8. KT/V is calculated utilizing the formula in step 9 above as indicated by block 140.
9. Kinetic volume of urea distribution (V2) is calculated from KT/V (step 3) as indicated by a block 126' and K (step 2) as indicated by block 138.
10. Solute Reduction Index (SRI) represents the fraction of solute (urea) that has been removed from the total body stores by hemodialysis and is calculated as indicated by block 140 from:
where V1 =V2 +ultrafiltration.
11. The normalized protein catabolic rate (nPCR) then is calculated utilizing G and V as before as indicated by block 134'.
12. In lieu of KT/V, URR can also be reported as 1-CD1 /CD2.
The first embodiment can be utilized where the system 10 is not an integral portion of a hemodialysis machine, since the equilibrated sample then must be obtained by an operator in a manual mode of operation. The second embodiment preferably can be utilized when the system 10 is integrated with or is able to automatically control the hemodialysis machine to automatically obtain the equilibrated sample without operator intervention.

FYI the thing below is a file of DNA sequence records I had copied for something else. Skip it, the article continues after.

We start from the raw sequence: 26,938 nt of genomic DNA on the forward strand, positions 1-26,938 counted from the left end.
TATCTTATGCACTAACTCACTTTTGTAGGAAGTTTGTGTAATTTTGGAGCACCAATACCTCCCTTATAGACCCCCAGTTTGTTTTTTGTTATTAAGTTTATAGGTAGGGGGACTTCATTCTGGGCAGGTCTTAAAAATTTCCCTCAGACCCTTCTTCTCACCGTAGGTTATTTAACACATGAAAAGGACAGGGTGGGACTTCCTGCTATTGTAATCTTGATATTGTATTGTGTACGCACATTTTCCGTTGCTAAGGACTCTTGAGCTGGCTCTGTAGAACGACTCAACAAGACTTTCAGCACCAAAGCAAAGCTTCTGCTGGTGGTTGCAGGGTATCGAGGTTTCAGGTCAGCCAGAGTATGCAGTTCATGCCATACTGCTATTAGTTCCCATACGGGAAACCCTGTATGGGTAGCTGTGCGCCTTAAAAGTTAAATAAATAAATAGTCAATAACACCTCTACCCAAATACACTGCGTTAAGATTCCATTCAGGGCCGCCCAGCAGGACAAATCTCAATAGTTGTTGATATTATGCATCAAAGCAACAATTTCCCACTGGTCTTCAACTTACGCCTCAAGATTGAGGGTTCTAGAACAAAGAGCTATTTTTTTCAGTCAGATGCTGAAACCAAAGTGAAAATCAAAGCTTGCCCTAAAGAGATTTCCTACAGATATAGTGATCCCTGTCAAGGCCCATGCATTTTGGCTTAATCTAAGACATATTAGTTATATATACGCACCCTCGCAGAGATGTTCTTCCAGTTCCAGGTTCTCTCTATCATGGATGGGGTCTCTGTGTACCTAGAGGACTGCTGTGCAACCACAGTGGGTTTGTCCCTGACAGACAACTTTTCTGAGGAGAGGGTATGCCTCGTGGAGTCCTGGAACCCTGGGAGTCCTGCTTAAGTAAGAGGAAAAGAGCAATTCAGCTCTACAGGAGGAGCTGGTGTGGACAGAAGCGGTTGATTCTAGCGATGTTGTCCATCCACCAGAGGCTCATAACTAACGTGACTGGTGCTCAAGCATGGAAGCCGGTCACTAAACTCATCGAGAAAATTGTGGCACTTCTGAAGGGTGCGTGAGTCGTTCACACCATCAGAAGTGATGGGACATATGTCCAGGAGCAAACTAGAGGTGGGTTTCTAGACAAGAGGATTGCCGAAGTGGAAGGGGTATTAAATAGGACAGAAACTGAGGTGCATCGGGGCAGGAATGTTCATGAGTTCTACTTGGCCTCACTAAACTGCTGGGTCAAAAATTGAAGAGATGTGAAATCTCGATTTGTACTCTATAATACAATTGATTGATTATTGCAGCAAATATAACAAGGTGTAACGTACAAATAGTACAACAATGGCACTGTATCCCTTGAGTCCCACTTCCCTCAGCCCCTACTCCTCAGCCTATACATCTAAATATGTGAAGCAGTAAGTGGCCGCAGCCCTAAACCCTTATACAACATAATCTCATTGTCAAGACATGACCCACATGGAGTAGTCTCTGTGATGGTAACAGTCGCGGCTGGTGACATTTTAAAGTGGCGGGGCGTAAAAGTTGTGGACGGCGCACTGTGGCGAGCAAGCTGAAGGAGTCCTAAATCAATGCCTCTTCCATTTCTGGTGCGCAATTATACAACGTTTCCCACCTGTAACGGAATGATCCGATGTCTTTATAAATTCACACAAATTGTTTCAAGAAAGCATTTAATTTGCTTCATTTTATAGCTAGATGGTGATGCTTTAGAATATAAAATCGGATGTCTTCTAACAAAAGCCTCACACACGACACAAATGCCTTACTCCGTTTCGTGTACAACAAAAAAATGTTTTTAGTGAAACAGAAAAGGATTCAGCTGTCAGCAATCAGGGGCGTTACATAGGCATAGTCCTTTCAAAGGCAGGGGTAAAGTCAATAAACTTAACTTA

As further embodiments:
1. The concentration/time profile also could be fit with a single exponential regression to project CD1, CD2, and R.
2. The concentration/time profile could be fit with a non-linear regression (e.g. the sum of two exponentials). The exponents resulting from these regressions then would be utilized to calculate K, G, and V utilizing standard two-pool urea kinetics determined for blood urea concentration/time profiles.
3. Also, a percent urea reduction method utilized for blood urea concentrations (e.g. a formula of the type: KT/V=-LN[Cpost/Cpre- 008*Time--Ultrafiltration/Weight]) could be utilized to calculate KT/V utilizing dialysate urea concentrations.